► From the Olympian — State capital gains tax bill changes shape as it moves through lawmaking process — With the changes, the new proposal is predicted to bring in less revenue than the original and affect fewer taxpayers. “By raising the threshold and expanding exemptions, this capital gains proposal would increase the share of state taxes paid by just 2% of the very wealthiest Washingtonians,” said sponsor Rep. June Robinson (D-Everett). “It’s a reasonable way of asking those wealthy few to join the rest of us in building a stronger, healthier state for all Washingtonians — a state in which they have thrived.”

The Stand (Feb. 17) — Senate panel advances capital gains tax to fund child care

TAKE A STANDClick here to send a thank-you message to the following Ways and Means Committee members who supported SB 5096: Sens. Christine Rolfes, David Frockt, June Robinson, Reuven Carlyle, Steve Conway, Jeannie Darneille, Manka Dhingra, Bob Hasegawa, Sam Hunt, Karen Keiser, Marko Liias, Jamie Pedersen, and Lisa Wellman.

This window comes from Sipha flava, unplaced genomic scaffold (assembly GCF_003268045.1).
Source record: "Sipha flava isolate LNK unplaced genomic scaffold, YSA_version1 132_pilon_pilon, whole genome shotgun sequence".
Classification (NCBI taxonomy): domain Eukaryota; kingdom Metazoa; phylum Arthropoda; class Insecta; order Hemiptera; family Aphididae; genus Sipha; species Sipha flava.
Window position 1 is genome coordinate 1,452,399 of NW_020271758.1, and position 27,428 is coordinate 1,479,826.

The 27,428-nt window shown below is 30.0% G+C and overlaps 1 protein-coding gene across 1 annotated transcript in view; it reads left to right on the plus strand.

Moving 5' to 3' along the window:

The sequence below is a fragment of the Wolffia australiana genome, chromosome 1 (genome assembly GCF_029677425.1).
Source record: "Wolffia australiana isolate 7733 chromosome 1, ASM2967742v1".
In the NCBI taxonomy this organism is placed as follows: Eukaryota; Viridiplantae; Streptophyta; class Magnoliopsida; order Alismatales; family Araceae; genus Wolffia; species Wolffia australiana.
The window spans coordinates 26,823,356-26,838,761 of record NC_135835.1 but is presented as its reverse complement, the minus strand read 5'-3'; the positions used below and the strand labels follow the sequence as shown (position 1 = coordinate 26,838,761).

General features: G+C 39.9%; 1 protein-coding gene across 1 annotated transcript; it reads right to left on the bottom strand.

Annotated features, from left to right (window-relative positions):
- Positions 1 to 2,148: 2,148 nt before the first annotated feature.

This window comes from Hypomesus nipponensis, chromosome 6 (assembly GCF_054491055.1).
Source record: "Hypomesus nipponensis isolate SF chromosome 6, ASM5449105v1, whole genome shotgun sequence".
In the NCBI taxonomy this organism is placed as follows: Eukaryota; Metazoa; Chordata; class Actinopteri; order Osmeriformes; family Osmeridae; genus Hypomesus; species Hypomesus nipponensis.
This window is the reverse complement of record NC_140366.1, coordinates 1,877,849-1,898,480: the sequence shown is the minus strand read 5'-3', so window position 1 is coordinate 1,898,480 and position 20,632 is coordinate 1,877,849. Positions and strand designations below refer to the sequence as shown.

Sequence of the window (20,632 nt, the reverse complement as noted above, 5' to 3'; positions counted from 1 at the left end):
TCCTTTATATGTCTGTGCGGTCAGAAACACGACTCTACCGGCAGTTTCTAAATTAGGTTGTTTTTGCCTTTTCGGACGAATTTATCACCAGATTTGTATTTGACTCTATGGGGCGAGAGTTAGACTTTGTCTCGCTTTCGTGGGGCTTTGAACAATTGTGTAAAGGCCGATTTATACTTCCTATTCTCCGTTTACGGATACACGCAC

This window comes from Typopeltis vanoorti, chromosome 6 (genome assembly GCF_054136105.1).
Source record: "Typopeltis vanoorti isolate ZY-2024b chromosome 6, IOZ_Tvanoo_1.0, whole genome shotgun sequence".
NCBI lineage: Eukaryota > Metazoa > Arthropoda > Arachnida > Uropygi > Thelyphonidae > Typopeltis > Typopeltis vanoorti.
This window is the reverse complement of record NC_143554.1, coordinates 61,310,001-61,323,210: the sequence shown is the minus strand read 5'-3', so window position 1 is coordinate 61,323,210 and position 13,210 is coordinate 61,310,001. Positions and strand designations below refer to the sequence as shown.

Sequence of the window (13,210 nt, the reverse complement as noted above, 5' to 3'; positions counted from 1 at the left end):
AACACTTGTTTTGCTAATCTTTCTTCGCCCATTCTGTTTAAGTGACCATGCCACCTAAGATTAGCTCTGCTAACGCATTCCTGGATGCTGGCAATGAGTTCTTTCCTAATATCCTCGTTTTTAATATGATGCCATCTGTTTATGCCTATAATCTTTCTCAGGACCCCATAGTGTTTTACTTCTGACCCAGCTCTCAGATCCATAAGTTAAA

► From Politico — U.S. Treasury reaps a windfall as stock sales surge — The stock market is booming — and the U.S. Treasury is cashing in. Taxes on capital gains are surging, pouring into government coffers much faster than analysts had expected and propping up federal revenues despite the economic crisis caused by the coronavirus.

EDITOR’S NOTE — Wouldn’t it be great if Washington state could maintain essential services during a recession/pandemic by taxing the stock sales of its wealthiest residents? It can!